ECS, Faculty of Physical Sciences and Engineering
University of Southampton
Southampton, United Kingdom. SO17 1BJ
Position: Research staff in Web and Internet Science
Telephone: Work (Voice): +44 (0)23 8059 7246
URI: http://id.ecs.soton.ac.uk/person/10510 [browse]
My career began as a Speech and Language Therapist spending eight years as the District Speech and Language Therapist at a group of London Hospitals. The work involved supporting disabled people with a wide range of communication difficulties.Having left the National Health Service, I then worked in schools and colleges, specialising in the support of those with Special Needs whilst encouraging the use of assistive technologies (AT).A Winston Churchill Fellowship provided the chance to see how centres of AT were set up in the United States.This resulted in ten years work at the University of Sussex, building and running a regional AT Centre, whilst liaising with others to introduce the concepts of equal access to teaching and learning for those with disabilities.I went on to work with JISC TechDis and with Professor Paul Blenkhorn and for the last few years in ECS at the University of Southampton with Professor Mike Wald and the ECS Accessibility Team. I was a member of the committee that worked on BS 8878 and am now the UK National Contact Person for AAATE and on RAATE, AHG, BDA and BCS committees.
The Arabic Symbol Dictionary project is ongoing and is funded by the Qatar National Research Fund and ATbar in Arabic funded by the Mada Center in Qatar is now being used in English and Arabic and originated from the LexDis project. The ATbar Marketplace has followed on, allowing the user the chance to buid a user specific browser based toolbar to enhance web page reading. Depending on the plugins chosen it is possible to have text magnification, font style and colour changes, increased line spacing, spell checking and word prediction for plain text boxes, text to speech, a dictionary and many more plugins. The Localisation of Assistive Technologies and development of culturally appropriate tools for disabled users has also become a focus of new projects with the team.
STEMReader is an SBRI funded project to develop a Mathematical equation reader for the web and desktop applications. Jisc TechDis is promoting and managing the SBRI competitions specifically aimed at exploring and developing assistive technologies to support independent learning, working and living.
Synote Researcher and Synote Mobile both JISC funded projects related to the original Synote Project, looking at making annotations and transcriptions from lectures and reseach data easy to learn as well as use which also being accessible in all senses to both students and research staff whether on a desktop computer or mobile phone. Synote Researcher is a download version of Synote whereas Synote Mobile will stream videos onto the mobile phone and allow users to annotate and share their notes across mobile networks.
Project REALISE was JISC funded and has since received conitinuation funding from Devices for Dignity working with ScHARR at the University of Sheffield, in order to further explore open innovation for Assistive Technologies. These groups frequently express the unmet need for collaboration in accessibility. REALISE addressed this through an on-line community and combining experience of accessibility and open development in the key education, employment and health sectors.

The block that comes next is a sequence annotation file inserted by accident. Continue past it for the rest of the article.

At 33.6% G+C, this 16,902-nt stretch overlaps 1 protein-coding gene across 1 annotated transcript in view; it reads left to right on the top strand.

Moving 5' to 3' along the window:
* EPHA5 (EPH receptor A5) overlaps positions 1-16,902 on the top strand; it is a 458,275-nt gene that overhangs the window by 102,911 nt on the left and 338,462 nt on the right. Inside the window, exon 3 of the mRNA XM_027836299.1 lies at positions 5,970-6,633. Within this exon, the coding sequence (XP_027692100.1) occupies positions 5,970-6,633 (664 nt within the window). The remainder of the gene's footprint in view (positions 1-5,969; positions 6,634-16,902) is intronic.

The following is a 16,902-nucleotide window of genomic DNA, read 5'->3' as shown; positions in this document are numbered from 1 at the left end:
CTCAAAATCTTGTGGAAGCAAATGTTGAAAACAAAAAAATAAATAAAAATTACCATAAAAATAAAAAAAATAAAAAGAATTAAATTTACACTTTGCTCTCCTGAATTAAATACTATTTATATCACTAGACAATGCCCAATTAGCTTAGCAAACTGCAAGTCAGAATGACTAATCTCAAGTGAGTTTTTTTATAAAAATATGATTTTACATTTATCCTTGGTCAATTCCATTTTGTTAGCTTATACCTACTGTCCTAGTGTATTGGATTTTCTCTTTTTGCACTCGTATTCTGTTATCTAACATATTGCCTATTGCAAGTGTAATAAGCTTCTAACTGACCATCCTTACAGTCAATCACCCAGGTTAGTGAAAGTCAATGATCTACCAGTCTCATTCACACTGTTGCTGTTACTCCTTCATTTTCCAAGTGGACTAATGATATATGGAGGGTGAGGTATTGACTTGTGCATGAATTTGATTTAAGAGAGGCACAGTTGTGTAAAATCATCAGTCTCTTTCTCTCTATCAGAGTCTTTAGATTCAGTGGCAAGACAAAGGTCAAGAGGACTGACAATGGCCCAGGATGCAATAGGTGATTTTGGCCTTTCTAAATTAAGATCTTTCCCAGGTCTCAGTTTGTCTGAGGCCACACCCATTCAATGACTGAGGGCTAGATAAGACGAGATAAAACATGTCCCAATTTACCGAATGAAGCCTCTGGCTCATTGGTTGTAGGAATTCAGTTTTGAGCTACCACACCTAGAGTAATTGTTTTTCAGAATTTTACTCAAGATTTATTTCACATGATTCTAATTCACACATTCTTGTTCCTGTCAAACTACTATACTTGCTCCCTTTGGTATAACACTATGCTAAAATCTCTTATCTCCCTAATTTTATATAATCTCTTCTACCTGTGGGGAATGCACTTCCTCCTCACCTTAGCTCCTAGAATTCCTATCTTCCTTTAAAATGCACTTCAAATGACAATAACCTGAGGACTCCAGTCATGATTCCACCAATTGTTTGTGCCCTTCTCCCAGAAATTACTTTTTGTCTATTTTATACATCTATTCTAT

The METALL TSB funded project lead by Dolphin Computer Access Ltd built on the Accessible Resources Project and was aimed at improving the availability of published materials in formats that are accessible for visually impaired elderly individuals and dyslexic pupils. There are links with the Load2Learn Project and an appreciation that unless the resources (that have been converted to accessible format) can be easily found, the user will not willingly access ebooks or ebook market places. At present the metadata available does not tell the user how accessible the book will be on their chosen device and often depends on the ereader software/app available.
The MyDocStore Project was SBRI TSB funded, run by Iansyst Ltd, developing an iPhone app that can pull down accessible documents from the web using the chosen settings of the user - so a document can be be received by email or available on the web and found to be inaccessible - it is sent to a server to be scanned with optical character recognition and then returns to the user in a chosen format such as Mp3, MS Word doc, epub etc. The app has since been made available as AZZAPT
The JISC funded LexDis project, with participation from students, has provided insights into the strategies and technologies used in e-learning situations. This Project has resulted in a database of strategies, guides and descriptions of technologies used by students and has continuation funding from the Student Centredness Fund at the Univeristy of Southamtpon.
The Web2Access JISC TechDis funded project is also helping us to understand a wide range of access issues. Ongoing ease of use and accessibility checking of many interactive Web 2.0 applications and services (using a set of criteria based on Web Content Accessibility Guidelines) has resulted in an online evaluation toolkit along the development of an Access Menu for USB pen drive applications and a tool bar for making the access of many web sites easier - more Accessible Technologies information.